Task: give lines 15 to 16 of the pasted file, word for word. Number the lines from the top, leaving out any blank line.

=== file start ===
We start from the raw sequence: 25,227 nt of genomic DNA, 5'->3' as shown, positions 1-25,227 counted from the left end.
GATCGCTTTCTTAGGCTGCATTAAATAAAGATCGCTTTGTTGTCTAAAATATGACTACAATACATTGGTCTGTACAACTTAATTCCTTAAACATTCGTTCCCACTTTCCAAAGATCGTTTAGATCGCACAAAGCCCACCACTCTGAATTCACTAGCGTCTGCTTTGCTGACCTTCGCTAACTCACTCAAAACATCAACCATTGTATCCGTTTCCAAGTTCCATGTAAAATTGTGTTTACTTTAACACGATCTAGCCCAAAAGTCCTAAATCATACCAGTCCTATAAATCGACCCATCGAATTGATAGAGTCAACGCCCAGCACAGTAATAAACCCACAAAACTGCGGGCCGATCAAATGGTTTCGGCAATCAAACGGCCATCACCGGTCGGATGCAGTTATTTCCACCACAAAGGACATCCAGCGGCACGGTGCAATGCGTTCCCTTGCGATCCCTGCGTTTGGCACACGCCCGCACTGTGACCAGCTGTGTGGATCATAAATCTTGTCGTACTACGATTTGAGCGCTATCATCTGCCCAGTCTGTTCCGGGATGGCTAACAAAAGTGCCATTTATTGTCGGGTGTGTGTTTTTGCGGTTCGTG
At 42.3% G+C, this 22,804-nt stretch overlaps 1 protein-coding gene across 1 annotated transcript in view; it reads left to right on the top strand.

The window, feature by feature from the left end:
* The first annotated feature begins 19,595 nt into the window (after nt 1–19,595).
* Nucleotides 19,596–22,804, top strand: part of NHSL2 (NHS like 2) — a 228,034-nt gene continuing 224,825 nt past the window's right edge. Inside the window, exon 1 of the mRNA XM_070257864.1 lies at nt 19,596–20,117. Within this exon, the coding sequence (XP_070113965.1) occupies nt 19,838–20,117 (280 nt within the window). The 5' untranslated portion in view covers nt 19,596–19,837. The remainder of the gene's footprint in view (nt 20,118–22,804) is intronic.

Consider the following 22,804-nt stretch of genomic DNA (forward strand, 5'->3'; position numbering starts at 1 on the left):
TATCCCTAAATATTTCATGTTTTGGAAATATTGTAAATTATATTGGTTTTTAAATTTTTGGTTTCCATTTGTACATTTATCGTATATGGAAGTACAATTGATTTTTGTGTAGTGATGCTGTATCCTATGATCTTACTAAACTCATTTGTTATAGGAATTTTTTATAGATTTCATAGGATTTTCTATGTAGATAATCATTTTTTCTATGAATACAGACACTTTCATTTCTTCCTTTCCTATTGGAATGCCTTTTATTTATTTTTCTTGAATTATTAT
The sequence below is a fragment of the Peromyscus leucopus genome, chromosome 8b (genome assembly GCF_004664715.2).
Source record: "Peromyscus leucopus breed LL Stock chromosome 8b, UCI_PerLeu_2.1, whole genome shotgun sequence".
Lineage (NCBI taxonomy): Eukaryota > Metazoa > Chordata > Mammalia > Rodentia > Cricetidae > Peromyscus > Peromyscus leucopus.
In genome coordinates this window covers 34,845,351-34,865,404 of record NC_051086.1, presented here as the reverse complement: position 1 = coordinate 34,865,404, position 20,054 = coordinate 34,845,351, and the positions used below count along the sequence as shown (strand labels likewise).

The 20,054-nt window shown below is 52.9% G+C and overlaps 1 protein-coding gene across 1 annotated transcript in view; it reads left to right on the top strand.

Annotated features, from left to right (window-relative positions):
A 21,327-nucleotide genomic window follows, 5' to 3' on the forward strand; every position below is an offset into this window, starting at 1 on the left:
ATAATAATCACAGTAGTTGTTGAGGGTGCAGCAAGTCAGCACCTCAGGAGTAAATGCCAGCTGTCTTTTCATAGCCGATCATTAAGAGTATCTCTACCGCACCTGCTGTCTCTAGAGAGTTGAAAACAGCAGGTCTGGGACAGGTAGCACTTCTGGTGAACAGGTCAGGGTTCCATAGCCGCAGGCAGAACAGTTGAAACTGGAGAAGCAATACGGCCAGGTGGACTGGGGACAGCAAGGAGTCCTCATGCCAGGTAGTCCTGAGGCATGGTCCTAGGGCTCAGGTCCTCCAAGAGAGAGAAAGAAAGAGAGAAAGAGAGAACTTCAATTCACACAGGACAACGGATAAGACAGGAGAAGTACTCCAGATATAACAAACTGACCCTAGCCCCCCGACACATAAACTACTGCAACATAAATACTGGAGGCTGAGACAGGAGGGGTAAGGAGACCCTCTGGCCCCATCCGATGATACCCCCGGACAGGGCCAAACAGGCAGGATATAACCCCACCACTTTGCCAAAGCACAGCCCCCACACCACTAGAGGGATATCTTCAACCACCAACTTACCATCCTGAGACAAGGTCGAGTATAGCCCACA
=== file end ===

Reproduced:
A 21,327-nucleotide genomic window follows, 5' to 3' on the forward strand; every position below is an offset into this window, starting at 1 on the left:
ATAATAATCACAGTAGTTGTTGAGGGTGCAGCAAGTCAGCACCTCAGGAGTAAATGCCAGCTGTCTTTTCATAGCCGATCATTAAGAGTATCTCTACCGCACCTGCTGTCTCTAGAGAGTTGAAAACAGCAGGTCTGGGACAGGTAGCACTTCTGGTGAACAGGTCAGGGTTCCATAGCCGCAGGCAGAACAGTTGAAACTGGAGAAGCAATACGGCCAGGTGGACTGGGGACAGCAAGGAGTCCTCATGCCAGGTAGTCCTGAGGCATGGTCCTAGGGCTCAGGTCCTCCAAGAGAGAGAAAGAAAGAGAGAAAGAGAGAACTTCAATTCACACAGGACAACGGATAAGACAGGAGAAGTACTCCAGATATAACAAACTGACCCTAGCCCCCCGACACATAAACTACTGCAACATAAATACTGGAGGCTGAGACAGGAGGGGTAAGGAGACCCTCTGGCCCCATCCGATGATACCCCCGGACAGGGCCAAACAGGCAGGATATAACCCCACCACTTTGCCAAAGCACAGCCCCCACACCACTAGAGGGATATCTTCAACCACCAACTTACCATCCTGAGACAAGGTCGAGTATAGCCCACA